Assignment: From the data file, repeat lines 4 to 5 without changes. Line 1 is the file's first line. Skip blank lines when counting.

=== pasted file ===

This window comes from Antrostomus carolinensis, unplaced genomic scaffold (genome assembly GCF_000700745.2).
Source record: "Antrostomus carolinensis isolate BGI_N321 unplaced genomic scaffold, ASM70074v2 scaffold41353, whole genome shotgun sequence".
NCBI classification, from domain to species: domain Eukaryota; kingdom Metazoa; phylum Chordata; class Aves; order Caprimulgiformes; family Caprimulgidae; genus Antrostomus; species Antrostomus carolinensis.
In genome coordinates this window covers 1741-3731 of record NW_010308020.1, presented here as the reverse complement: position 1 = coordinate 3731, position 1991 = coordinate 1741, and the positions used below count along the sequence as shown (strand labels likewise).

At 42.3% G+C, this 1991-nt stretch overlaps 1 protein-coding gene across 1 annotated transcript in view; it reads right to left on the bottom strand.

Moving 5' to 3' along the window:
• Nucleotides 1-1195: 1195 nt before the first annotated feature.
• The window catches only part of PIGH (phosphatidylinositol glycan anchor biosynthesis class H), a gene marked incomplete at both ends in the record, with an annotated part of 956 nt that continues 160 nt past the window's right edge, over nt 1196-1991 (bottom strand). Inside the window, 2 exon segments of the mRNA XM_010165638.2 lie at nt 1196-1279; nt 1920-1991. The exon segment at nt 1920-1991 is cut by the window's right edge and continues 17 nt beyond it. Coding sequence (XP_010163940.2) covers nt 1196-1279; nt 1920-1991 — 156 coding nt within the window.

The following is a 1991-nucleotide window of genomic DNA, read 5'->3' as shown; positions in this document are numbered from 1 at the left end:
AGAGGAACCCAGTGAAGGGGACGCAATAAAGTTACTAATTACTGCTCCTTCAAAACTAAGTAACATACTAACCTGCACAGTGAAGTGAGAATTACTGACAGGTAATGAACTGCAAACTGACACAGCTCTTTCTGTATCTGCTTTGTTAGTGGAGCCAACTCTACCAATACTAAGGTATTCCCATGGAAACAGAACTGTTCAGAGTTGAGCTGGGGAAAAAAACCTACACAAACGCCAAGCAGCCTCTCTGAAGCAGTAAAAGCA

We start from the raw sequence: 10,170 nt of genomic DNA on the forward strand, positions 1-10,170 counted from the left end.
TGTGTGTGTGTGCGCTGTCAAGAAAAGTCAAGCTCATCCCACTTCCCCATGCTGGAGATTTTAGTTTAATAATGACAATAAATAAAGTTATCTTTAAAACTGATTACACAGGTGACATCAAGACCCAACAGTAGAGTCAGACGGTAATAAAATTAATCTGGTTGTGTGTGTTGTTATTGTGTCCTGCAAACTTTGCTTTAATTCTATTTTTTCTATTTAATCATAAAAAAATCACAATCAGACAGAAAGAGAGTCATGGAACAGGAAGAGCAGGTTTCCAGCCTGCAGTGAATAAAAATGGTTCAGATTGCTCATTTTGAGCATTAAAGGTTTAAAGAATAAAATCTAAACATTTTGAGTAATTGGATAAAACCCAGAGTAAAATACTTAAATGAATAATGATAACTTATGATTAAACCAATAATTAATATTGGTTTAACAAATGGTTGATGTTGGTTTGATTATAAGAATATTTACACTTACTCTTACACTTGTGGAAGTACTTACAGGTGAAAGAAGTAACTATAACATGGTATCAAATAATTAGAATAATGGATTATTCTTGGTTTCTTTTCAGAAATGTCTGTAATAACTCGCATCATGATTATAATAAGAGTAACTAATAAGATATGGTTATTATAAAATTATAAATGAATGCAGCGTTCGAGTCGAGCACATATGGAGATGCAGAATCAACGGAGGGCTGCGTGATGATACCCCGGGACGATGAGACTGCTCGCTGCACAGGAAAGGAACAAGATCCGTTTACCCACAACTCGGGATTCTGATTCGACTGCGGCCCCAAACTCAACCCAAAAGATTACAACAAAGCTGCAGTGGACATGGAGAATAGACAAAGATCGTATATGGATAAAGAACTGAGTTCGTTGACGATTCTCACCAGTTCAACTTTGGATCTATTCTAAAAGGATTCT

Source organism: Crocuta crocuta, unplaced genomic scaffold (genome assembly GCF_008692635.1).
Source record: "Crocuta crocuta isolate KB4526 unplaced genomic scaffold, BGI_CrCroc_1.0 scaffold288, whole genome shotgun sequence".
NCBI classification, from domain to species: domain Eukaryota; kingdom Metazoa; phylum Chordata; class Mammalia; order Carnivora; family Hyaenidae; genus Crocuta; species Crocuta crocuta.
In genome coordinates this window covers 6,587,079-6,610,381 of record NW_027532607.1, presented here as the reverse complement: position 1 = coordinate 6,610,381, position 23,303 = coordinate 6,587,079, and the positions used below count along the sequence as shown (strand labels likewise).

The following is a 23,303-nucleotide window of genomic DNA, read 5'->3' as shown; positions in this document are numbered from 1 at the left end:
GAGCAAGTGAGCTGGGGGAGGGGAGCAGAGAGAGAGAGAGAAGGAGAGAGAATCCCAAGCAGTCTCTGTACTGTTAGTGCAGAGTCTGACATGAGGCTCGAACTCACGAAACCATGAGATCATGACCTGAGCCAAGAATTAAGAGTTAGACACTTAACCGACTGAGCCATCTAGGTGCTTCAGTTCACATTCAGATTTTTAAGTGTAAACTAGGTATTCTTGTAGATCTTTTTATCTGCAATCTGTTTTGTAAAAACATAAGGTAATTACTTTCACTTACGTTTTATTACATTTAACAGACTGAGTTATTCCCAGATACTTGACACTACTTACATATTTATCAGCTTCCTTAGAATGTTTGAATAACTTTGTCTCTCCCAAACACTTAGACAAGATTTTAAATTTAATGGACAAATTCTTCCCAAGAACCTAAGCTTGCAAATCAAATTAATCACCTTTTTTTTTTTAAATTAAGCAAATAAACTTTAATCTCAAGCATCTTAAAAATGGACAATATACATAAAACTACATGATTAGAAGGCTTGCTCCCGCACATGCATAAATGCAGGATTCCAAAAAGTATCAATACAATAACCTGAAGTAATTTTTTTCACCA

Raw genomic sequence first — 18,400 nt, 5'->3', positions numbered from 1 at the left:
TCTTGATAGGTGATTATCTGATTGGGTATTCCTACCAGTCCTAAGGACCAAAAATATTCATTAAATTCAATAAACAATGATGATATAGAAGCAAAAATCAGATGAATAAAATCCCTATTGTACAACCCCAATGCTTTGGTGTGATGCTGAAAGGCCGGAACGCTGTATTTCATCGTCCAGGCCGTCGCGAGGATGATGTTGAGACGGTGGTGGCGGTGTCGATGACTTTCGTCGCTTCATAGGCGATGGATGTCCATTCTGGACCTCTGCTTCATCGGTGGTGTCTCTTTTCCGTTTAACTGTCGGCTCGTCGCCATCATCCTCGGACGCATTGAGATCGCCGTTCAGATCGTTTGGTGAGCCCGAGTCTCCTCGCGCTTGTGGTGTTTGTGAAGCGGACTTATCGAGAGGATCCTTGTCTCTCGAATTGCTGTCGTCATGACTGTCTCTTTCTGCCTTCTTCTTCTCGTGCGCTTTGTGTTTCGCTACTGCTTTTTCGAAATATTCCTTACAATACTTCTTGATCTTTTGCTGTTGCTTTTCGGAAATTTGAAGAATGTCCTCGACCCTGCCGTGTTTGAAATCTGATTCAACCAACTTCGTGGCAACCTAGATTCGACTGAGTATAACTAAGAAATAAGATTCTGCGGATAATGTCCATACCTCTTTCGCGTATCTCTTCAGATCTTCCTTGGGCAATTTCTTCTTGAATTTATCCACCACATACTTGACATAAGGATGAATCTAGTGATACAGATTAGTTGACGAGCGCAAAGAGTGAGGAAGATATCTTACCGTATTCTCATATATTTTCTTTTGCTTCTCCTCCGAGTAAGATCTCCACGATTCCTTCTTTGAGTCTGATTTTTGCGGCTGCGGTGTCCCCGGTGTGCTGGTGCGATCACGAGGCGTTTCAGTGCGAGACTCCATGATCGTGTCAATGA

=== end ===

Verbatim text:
In genome coordinates this window covers 1741-3731 of record NW_010308020.1, presented here as the reverse complement: position 1 = coordinate 3731, position 1991 = coordinate 1741, and the positions used below count along the sequence as shown (strand labels likewise).

At 42.3% G+C, this 1991-nt stretch overlaps 1 protein-coding gene across 1 annotated transcript in view; it reads right to left on the bottom strand.